29-Yard Screen Pass To Rob Gronkowski

With just over six minutes left in the game and the Bucs leading 28-23, Tampa Bay desperately needed a money play call after three straight drives where hunting the deep ball ended in interceptions. But a 1-yard loss by Ronald Jones III on first down again put the Bucs in a bad second down situation, desperately needing to mount some sort of a drive to add to their five-point lead and take some pressure off a Tampa Bay defense that had done all it could throughout the game.

The screen itself is a great call, but watch the impact of the window dressing that the Bucs haven’t had in their offense all season. The ghost return motion by Scotty Miller to the field side draws the attention of several Packers defenders, and Chris Godwin’s post pattern takes the boundary safety’s eyes out of the play as well. With the Packers in quarters coverage they are already susceptible to a screen on second-and-11, but the motion by Miller and the other route combinations allow the play to hit beautifully.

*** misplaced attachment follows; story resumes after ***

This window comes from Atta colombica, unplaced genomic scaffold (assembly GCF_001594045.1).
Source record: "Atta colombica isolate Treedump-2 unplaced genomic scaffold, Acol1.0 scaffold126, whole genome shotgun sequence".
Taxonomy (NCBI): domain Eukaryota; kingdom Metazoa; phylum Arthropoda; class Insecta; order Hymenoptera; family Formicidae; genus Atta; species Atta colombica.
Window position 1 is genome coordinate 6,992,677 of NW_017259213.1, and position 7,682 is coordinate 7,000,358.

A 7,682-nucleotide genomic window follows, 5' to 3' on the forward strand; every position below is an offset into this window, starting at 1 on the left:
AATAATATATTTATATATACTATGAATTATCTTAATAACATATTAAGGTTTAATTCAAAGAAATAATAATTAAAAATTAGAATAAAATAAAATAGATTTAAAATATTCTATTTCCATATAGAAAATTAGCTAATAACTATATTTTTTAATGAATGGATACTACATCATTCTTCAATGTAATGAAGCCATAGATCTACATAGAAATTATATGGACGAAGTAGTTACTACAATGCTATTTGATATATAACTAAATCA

Center Ryan Jensen makes a great block in the flat, being careful not to block the defender in the black, while right tackle Tristan Wirfs shows off some special athleticism by getting downfield to get a piece of the cornerback and allow tight end Rob Gronkowski to show off his wheels all the way to the Packers’ 30-yard line. The critical pickup set up a 46-yard field goal by Ryan Succop a few plays later, which gave Tampa Bay a 31-23 lead that it would not relinquish.

9-Yard Play-Action Pass To Mike Evans

Yes, some very questionable coaching decisions book-ended this game-changing play, but in this one moment, Arians and Leftwich’s approach was flawless. With the Bucs facing a first-and-10 with 2:02 on the clock and the Packers still holding all three timeouts, Tampa Bay knew it needed at least one first down to seal the game, so Leftwich broke tendency and again went to the air.

King, who had given up two touchdowns in the game, just has no chance in a press man situation against Mike Evans, and Tom Brady knows it. He never looks anywhere else off the play fake, as Evans wards off King’s jam and creates excellent separation on the pivot route. Nine yards later, the Bucs were in the second-and-1 situation they wanted to be in, rather than the almost certain second-and-8 or worse they’d have been in if they had run the ball.